‘In the cupboard’ 

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Week 32: in the cupboard
‘Clothing myself with the best character is more appealing than clothing myself with expensive labels.’ This statement is so me when I look into my cupboard. It is messy I know but I realise that I own more fancy dress clothes (on the too shelf) than regular day clothes. That says a lot about our family and who I am as a person. I have gathered several pieces of fancy dress clothing over the years and the collection in my cupboard has gotten bigger as my children have added theirs to mine as to make more room in their cupboards (never mind my space – like a heart full of love it just keeps getting bigger). I don’t mind looking at all the bags that fill the shelf in a mixture of colour and fabrics as I lay in bed with the cupboard door open. As I look at the fancy dress bags I run a photographic slideshow in my mind of all the different times we’ve dressed up and different characters we’ve become. I’m usually a quiet and introverted person but let me loose in fancy dress and I become another person able to sing, dance and act on stage at our local theatre. I have far less nerves performing in a Christmas pantomime as a tap dancing reindeer or a hippy fairy waving her wand around casting spells and wishes than singing the psalm at Sunday mass. It gives us the opportunity to play and be a totally different person and character and not be afraid of what you are doing and what others are thinking about you, like putting on a different mask.

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My husband has bought us wigs, funny hats and all sorts of weird looking false teeth mouth guards to bring a smile on our faces as he’d pop his head around the corner and give us a scare at how ridiculous he’d look. We’d have fancy dress birthday parties, games nights and sometimes a good dress up just for no reason at all. I always bring in several bags during book week at preschool for the educators to dress up just in case they’d forgotten or hadn’t got anything. Shopping for bargains at the local opportunity shops and markets is lots of fun. You can see the creative buttons being pushed just by looking at certain clothes on the hangers thinking this will go with that and that will go with this till you’ve got the perfect outfit. The looks we’d get when you stop at the traffic lights dressed in all your gear beside another car and remembering not to take their awkward stares to heart.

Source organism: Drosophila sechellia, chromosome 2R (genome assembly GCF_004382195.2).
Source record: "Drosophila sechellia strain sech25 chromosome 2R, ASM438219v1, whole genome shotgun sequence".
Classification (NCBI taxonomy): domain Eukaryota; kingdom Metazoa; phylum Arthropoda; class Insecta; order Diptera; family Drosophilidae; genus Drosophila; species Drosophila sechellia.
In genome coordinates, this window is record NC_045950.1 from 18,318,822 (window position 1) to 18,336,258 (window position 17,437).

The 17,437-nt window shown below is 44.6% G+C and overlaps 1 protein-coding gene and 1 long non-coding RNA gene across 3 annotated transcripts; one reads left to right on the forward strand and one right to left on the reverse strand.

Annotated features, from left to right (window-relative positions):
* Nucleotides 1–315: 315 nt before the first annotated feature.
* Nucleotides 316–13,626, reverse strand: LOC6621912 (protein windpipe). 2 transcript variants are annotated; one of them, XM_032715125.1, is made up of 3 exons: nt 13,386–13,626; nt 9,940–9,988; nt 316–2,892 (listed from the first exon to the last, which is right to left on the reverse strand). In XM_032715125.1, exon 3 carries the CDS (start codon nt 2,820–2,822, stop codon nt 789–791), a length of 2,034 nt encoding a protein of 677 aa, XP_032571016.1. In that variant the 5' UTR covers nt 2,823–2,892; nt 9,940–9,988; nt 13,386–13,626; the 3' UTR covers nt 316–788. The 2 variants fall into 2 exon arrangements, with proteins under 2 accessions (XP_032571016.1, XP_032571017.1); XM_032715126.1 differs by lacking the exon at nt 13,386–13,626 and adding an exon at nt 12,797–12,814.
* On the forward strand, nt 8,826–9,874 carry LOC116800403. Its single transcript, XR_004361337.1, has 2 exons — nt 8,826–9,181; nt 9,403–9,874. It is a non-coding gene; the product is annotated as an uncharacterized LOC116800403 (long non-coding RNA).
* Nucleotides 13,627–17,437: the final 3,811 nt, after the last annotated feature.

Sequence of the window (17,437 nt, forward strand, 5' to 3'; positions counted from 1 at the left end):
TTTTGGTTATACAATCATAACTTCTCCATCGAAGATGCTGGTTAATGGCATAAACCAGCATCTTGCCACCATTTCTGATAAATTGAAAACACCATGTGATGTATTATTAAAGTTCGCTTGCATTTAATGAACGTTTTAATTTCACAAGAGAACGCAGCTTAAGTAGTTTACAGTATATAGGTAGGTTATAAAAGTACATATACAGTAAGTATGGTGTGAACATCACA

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Jacob used sense of humour in his true form in several of the little movies on his YouTube channels. He even dressed up with a mullet wig and really small orange t-shirt that I bought him from our trip to Hawaii at the Bubba Gump Shrimp restaurant stating on the front – ‘my mama says I’m special.’ He blitzed the quiz that the waitress asked us to get a free cup. It was his love of movies that gained the prize. Ben pulls lots of odds and ends together to come up with a fine looking costume out of next to nothing. Rachel and Amy buy us these funny games to play that use peculiar props that make us look ridiculously silly. Pete and I have rocked up to a party as a nutty professor and a pirate decked out with a real scars on my face from a skin cancer removal. I’m sure I’ll sort out the bags on the top shelf in the cupboard when the next need arises and the dress ups will be worn again.

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In our family – ‘playing dress up begins at age 5 and never truly ends.’

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